The agreement on the prevention of nuclear war is obviously the key to the visit in Brezhnev's eyes. He has probably staked his position on the outcome of this project. It was the one thing that occupied his undivided attention. In the drafting sessions he almost outsmarted himself in an effort to insure that it was essentially completed before I departed.

You will recall that your initial strategy was to dangle the prospect of this agreement as a sort of regulator on Soviet conduct this past year. And this has been effective. At the same time, given the agreement's sensitive nature and its psychological overtones, it is difficult for this agreement to stand alone. It was envisaged that we might have to use it as a device to offset a tougher stand on Indochina if events led in that direction. Since the Soviets seem to be acting with restraint as far as the North Vietnamese are concerned, we have in the last three months turned to the substance of the nuclear agreement with effective results.

2 A reference to the meeting between Kissinger and Brezhnev on April 24 when they discussed Vietnam. See Foreign Relations, 1969–1976, volume XIV, Soviet Union, October 1971-May 1972, Document 163.

As regards the substance of the agreement, you will recall that originally the Soviets proposed in effect a straightforward bilateral non-aggression treaty, including a ban on use of nuclear weapons between the US and the USSR. When we countered with a broad declaration without commitments, the Soviets offered a text with overtones of US-Soviet condominium and with a free hand for themselves vis-à-vis China.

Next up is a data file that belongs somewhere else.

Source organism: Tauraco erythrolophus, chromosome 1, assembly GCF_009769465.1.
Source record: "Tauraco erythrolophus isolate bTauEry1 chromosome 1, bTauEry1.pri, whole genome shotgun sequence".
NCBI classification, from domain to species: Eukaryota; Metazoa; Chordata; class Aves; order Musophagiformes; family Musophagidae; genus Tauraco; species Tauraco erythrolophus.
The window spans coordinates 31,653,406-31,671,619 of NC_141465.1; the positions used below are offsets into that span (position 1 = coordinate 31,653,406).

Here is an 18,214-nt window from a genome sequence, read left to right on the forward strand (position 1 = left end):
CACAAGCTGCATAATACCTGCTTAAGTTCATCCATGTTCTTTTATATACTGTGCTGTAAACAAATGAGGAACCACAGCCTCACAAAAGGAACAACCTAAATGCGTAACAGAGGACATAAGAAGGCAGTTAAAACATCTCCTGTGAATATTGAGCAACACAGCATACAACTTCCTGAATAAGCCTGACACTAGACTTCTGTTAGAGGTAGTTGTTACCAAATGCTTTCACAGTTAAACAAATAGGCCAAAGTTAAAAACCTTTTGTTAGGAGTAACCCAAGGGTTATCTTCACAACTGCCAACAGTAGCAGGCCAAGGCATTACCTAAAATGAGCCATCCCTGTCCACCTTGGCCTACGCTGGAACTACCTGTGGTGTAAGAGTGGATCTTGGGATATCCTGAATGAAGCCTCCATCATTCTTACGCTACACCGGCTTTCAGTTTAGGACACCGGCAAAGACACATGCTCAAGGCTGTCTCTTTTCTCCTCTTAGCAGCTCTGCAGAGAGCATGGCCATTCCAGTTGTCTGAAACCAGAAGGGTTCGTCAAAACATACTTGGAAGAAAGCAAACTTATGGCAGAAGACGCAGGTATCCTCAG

In the meetings with Brezhnev the issues centered around the first two articles which contain the key provisions on nuclear use and the use of force. The first provision of Article I is a general statement of objectives only: to remove the danger of nuclear war and of the use of nuclear weapons. This was our basic approach, and the Soviets reluctantly accepted it. It involves no commitment not to use nuclear weapons. The second half of this article, however, makes attainment of the objective dependent on additional obligations, taken from the Basic Principles of May 29, 1972, that both sides would avoid exacerbating their relations, avoid military confrontations and exclude the outbreak of nuclear war between themselves and between either party and third countries.

There were three major disputes.

- First, the Soviets wanted to limit the non-use clause to the US and USSR, thus giving themselves a free hand to use nuclear weapons against third parties (China or NATO) while binding the US not to use nuclear weapons against the USSR. The second aspect was the exact operational language in describing the obligations. We preferred to say that both sides would "act in such a manner as” to exclude the outbreak of nuclear war, while the Soviets preferred to say do their utmost or do everything in their power. This phraseology plus their interpretation of the freedom against third countries was obviously out of the question.

At the first negotiating session Brezhnev wanted to drop out obligations to third countries or build them up to the point that US and USSR would seem to be settling all international conflicts. This was left unresolved, but when we resumed on Sunday evening,' I read your in

31 structions and Brezhnev yielded to our version.

3 See Documents 105 and 110.
4 See Document 108 and footnote 2 thereto.